Where would people get the cash to pay those taxes? Many would have to sell other assets, like stocks. That wouldn’t be good for stock prices. Fortunately, my sources say even many Democrats are against this particular idea, so it (hopefully!) won’t happen.
Other tax changes are quite possible, and even likely, as the negotiations seek “pay-fors” to cover their desired spending. The risk of unintended side effects is high, particularly when the people writing legislation don’t understand how markets work or are being advised by special-interest lobbyists.
The moderate Democrats negotiating with Biden have stated both to him and publicly that they want to know what tax increases Biden needs/wants before they agree to the size of any bill. Reading the tea leaves suggests that corporate taxes and capital gains taxes will rise 4%+, and that income taxes at the highest levels will go back to 39.6%+, Medicare, etc. These would be a drag on the economy, but less so than the original, much-higher proposals—which, (hopefully) are now off the table.
The pandemic continues to affect economic activity almost everywhere, though the particulars vary. We hear a lot about supply-chain problems. Some of it begins in the exporting countries when virus outbreaks shut down ports and factories. This could continue since vaccinations are proceeding slowly in many of those places—the effects cascade through the economy.
Here in the US, COVID seems to have taken several million people out of the labor force. Some are choosing to retire early, and others are homeschooling their children, changing careers, dealing with “long COVID” disability, etc. There seem to be several million workers who are reluctant to come back to the workforce when COVID is still a significant factor. All of this combines to explain why we have 10 million job openings, increasingly high wages to attract workers, yet few workers are responding. This comes on top of demographic trends that were already reducing the working-age population.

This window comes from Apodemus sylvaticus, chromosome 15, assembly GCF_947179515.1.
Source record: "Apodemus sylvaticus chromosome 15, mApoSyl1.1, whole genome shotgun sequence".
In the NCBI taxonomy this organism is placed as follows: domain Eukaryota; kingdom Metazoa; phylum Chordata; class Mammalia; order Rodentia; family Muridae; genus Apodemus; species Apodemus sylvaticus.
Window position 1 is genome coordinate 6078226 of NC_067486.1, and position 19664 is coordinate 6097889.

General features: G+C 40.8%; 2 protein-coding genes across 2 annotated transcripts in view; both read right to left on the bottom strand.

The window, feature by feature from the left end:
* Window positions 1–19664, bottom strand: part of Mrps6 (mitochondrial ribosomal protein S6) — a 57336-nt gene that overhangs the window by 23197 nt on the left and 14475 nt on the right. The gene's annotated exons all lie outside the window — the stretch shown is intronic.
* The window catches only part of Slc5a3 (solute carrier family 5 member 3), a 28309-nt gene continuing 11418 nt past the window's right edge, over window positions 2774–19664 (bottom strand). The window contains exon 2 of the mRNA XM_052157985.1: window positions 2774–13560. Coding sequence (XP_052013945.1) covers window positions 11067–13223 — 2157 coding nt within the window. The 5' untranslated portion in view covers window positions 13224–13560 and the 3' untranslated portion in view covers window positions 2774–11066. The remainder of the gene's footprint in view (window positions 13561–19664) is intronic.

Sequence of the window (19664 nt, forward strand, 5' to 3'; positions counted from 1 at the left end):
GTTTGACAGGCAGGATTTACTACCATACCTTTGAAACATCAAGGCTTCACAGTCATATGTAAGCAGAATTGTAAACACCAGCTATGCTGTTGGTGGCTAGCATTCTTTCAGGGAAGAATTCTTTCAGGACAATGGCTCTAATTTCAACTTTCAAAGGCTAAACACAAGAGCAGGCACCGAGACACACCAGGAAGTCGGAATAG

It’s a problem because we need a sufficient number of productive workers to generate GDP growth. I’ve said I expect 1% average growth over the rest of the decade. Note the “average” part. It could and probably will include recessions with below-zero growth. Recession is rarely good for corporate earnings, which is what underpins the present bull market.
Now, to the main risk. As of a few months ago, quite a few economists expected the September Fed policy meeting would mark the initial tapering of its pandemic stimulus programs. That meeting occurred this week. They still aren’t tapering.
They did throw us a little bone, though. The Federal Open Market Committee (FOMC) statement noted “a moderation in the pace of asset purchases may soon be warranted” if everything goes well… blah, blah, blah. It included all their typical hedge clauses and escape hatches. They promised nothing and may well do nothing at the next meeting, either.